Yeah, if I have a million dollars to put my life at risk in a cramped submersible, I might be able to catch a fleeting glimpse of something that will soon rot and no longer be there. No thank you.
 

Eric Paddon

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Jun 4, 2002
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Scott, my use of the term "laughable" in that context applied to something that goes beyond Titanic. I do not think filmed recreations should be our substitute for preservation of actual historic artifacts in any context, especially if the movie doesn't have much else going for it. To me, saying Cameron's movie should be a preferred legacy to actual artifacts would be like saying we should demolish the Texas School Book Depository and just watch "JFK" (a movie that is also great in technical recreations but is filth as history) instead, or if you prefer another analogy, why bother going to the Arizona memorial when you can just watch "Pearl Harbor"?
 

Scott Newman

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Jun 16, 2004
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Eric, as I stated before I agree with you...Titanic as a movie is exactly that...a very silly movie. BUT unlike "Pearl Harbor" or "JFK", this movie propelled the entire world into this "obsession" that has helped increase sales and interest in the very topic that you feel is so important. This website would probably not exist as it is now had the movie not been released. I recently visited the Salt Lake Exhibit and I heard more references to the movie than the actual events that took place. Like it or not, the movie is keeping Titanic interest alive for many people.
 

Bill Willard

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Mar 24, 2001
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Scott, I also want to correct a statement you made earlier, so that you nor other readers have any misconceptions.

"Finally, RMSTI is listed as a FOR PROFIT organization...and they DID try to sell artifacts a few years ago and the judge stopped the sale from happening."

This is not true. As Gavin can attest, along with many of us who have been in these courtrooms, RMST asked the court for the right to sell the artifacts without the approval of the judges in Norfolk. After being denied in Nofolk, the ruling was appealed to Richmond, who did in fact support the ruling of Norfolk. RMST went one step further and appealed to the Supreme Court, but they did not hear the case, thusly confirming the appelate and Norfolk rulings.

The wording of your statement makes it appear as if RMST started a sale, and it was blocked by the court. I have no knowledge that this was even close to happening, both as a Titanic enthusiast and as a shareholder of RMST.

It may be an issue of semantics, but it still is an important perception that should be cleared.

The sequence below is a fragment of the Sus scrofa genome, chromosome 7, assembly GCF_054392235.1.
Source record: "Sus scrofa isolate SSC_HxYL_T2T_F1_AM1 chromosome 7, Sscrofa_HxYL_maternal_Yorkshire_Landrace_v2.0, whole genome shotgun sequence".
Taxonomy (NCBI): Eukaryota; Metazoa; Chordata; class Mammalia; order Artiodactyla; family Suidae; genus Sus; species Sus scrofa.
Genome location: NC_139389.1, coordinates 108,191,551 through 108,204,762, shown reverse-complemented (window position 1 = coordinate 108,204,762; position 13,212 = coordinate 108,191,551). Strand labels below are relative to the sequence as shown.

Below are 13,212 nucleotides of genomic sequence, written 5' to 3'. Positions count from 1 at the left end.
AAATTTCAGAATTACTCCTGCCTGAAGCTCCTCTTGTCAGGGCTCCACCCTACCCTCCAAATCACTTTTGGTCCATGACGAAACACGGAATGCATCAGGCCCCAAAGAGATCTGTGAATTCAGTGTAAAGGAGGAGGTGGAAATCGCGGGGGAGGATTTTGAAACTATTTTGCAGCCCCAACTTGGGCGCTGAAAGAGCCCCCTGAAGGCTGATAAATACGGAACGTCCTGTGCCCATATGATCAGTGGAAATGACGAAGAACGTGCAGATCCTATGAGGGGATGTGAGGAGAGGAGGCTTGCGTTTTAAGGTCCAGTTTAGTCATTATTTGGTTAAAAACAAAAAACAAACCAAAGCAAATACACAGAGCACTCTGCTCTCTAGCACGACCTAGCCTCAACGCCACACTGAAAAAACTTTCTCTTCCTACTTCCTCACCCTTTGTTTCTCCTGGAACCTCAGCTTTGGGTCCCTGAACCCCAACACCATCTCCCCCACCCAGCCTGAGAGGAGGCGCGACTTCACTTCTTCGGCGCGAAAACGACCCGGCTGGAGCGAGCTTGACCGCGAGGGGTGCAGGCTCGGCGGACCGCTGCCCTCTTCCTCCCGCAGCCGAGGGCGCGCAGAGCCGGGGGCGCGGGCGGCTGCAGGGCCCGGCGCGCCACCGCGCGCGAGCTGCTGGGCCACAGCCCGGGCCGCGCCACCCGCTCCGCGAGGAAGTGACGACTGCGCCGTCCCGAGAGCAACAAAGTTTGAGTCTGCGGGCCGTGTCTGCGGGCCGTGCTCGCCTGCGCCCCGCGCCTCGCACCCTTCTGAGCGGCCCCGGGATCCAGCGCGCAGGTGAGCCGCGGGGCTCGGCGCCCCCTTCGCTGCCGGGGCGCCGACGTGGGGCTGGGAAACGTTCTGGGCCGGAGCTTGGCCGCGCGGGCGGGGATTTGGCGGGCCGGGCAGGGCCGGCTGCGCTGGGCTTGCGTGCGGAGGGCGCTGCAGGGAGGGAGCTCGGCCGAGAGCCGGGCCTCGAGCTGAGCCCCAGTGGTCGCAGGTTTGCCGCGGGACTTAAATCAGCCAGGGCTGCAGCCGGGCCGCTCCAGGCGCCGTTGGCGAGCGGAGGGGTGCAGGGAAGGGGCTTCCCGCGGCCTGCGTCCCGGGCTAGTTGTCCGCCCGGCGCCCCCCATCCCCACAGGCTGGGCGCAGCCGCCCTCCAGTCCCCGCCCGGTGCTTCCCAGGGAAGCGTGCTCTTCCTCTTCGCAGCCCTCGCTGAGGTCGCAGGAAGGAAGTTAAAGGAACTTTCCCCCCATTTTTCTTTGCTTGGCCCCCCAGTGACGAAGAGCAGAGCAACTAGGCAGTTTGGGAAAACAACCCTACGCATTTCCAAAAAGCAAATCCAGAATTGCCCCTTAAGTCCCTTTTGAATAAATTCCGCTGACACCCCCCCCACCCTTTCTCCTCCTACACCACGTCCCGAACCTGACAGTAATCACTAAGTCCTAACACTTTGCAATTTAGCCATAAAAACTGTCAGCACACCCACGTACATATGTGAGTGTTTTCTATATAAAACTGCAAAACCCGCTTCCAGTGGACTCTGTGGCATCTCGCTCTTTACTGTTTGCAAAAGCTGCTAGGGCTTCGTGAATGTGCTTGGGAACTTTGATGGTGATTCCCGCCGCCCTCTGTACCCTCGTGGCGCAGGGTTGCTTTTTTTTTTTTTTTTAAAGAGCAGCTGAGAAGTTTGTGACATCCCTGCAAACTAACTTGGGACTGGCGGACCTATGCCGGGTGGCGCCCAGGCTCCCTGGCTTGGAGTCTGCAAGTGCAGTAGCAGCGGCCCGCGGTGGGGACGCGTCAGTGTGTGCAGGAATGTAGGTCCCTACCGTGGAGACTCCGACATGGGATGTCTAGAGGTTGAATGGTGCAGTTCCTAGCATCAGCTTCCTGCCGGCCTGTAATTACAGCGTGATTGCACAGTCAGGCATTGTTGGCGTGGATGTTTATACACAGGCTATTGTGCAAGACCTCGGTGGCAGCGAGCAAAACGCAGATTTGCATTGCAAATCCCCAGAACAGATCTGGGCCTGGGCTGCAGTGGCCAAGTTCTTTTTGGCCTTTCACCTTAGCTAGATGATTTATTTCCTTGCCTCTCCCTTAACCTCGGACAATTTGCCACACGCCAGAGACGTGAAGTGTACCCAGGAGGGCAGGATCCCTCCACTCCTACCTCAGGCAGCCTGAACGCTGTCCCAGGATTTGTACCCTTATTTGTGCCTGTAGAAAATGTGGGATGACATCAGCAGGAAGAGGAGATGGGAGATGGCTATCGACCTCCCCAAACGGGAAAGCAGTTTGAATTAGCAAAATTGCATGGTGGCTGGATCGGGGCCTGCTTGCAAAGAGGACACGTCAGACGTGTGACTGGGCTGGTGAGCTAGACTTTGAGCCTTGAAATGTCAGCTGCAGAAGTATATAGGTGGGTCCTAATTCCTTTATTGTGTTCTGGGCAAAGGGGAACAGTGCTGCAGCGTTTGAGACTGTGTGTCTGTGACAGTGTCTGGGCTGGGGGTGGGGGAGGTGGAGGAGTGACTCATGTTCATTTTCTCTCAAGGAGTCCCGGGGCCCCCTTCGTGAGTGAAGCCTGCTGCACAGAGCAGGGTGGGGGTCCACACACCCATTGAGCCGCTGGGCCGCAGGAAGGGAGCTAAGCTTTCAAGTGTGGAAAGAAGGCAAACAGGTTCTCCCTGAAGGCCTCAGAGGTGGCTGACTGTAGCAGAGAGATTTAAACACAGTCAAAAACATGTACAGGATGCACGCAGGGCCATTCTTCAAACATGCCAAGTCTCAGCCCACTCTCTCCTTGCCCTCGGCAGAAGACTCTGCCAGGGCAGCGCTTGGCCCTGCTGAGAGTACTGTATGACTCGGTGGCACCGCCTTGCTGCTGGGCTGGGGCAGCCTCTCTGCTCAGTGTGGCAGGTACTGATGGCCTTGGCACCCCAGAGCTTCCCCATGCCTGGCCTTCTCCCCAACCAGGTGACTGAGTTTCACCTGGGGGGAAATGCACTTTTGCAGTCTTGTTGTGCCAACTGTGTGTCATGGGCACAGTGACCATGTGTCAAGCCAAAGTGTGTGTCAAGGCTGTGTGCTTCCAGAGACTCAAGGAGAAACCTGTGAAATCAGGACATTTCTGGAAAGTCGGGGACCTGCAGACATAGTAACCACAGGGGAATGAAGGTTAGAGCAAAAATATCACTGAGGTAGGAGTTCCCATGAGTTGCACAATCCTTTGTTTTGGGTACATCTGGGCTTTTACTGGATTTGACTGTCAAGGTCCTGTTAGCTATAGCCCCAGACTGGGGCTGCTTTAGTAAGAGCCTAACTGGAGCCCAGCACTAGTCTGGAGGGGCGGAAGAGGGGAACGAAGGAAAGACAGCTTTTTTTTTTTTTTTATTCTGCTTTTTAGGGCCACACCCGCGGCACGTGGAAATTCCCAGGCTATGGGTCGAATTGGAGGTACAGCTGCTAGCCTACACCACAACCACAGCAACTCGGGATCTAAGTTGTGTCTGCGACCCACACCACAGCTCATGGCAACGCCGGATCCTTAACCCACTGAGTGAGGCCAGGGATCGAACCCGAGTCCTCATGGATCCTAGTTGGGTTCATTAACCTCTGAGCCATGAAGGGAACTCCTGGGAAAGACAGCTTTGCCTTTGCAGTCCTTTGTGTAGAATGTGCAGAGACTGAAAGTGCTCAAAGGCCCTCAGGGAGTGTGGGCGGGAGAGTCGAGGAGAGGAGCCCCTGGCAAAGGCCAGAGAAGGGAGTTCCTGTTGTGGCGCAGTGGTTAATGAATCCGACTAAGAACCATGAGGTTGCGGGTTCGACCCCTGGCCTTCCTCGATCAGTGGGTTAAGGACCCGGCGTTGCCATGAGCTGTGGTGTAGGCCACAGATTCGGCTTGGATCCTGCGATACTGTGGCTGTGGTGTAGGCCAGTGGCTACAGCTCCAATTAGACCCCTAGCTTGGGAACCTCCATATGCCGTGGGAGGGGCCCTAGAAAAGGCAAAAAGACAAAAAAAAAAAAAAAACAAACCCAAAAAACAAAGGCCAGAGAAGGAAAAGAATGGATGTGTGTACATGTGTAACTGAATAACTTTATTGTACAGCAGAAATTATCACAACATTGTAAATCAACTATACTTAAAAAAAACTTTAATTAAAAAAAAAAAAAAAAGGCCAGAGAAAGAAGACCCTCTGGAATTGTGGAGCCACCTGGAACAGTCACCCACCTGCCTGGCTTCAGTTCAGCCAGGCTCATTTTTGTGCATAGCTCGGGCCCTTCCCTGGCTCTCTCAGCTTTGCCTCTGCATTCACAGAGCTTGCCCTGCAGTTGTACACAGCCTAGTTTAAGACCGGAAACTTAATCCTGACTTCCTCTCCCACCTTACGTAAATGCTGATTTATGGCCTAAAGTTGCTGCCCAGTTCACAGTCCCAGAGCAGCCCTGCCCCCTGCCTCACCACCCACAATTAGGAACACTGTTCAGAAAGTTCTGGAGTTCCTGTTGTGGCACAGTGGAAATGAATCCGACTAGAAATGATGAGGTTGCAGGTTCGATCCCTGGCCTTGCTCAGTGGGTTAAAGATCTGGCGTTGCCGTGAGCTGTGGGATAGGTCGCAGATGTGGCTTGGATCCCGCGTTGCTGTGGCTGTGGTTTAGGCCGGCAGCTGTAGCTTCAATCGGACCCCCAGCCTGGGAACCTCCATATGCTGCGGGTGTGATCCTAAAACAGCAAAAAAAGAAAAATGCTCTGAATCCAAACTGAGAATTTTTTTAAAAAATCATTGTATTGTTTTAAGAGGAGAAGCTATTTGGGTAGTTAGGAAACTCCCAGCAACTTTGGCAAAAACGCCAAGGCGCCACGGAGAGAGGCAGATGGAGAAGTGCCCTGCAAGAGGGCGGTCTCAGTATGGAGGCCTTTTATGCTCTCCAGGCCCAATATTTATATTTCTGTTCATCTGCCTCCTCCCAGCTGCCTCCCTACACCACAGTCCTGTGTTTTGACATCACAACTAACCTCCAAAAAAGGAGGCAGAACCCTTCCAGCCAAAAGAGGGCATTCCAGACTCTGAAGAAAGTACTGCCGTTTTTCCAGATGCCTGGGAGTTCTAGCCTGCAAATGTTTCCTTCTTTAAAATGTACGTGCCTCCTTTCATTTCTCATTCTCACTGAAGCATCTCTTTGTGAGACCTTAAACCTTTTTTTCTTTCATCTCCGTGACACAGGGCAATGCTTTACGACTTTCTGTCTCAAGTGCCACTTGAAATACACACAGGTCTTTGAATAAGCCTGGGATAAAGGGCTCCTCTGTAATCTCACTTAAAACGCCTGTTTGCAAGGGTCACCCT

This thread is now changing into the "should we salvage or not?" thread.

Some of you are begrudging investors for trying to get money from their investment. That's strange. I know several people who orginally invested in TVLP, RMSTI's predecessor, who have not received dime one from their investment in over 15 years.

William, please name me one person involved in Titanic since 1985 who hasn't made money off it. Authors, photographers, artists, scientists, exhibition people, merchandise vendors, television companies, IFREMER, the Russians, yes - salvagers, and even Ballard have made money - no, lots of money - off Titanic. Why stop at criticism of the salvagers? Now, before anyone thinks I'm attempting to be critical of any of the groups mentioned above, please understand I'm not being critical. Without each of those groups above, part of this production is incomplete. It's just that some attack the salvagers (basically RMST) and can't see beyond at a larger scope.

Eric, your points are well stated and strongly echoed. When "everyone" can afford to dive to Titanic, then "everyone" can experience and see this wreck as Ballard does. Any rich benefactors want to sponsor me with $35,000 for a dive? LOL!!
 

Scott Newman

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Jun 16, 2004
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Bill, points well taken and I guess I need to rephrase. I understand that RMSTI has not successfully "sold" artifacts and in that respect they have not made a profit. I was speaking from a technical viewpoint. RMSTI profits come from merchandise and ticket sales, which are both taxable and considered profit. Allow me to quote from the Reuters Abridged Business Summary of RMS Titanic Inc:

"RMS Titanic, Inc. has obtained oceanic material and scientific data available in various forms that include still and moving photography and artifacts from the Titanic wreck site and is utilizing this data and artifacts for historical verification, scientific education and public awareness. All these activities are directed toward producing income for the Company resulting from touring exhibitions, television programs and the sale of still photographs. RMS was formed for the purpose of exploring the wreck and surrounding oceanic areas of the Titanic, which sank in 1912, and lies more than 12,500 feet below the surface of the Atlantic Ocean." http://finance.yahoo.com/q/pr?s=SOST.OB

This has definitely become a "count-counterpoint" thread. I find it interesting indeed how strong your opinions are. Each of you have taken your side and I applaud that. The last thing we need are more fence sitters. From my amateur viewpoint, however, some of the comments from both parties have definitely shown bias. I would personally like to see more actual references in the future when quoting events and statements...(yes yes, including myself...I've been corrected a few times already!)

This site is obviously here for us to form opinions...there is no other "Titanic" forum like this. The best way to communicate the facts is to read them! Many of you have, and I appreciate your commitment to the factual preservation of the Titanic.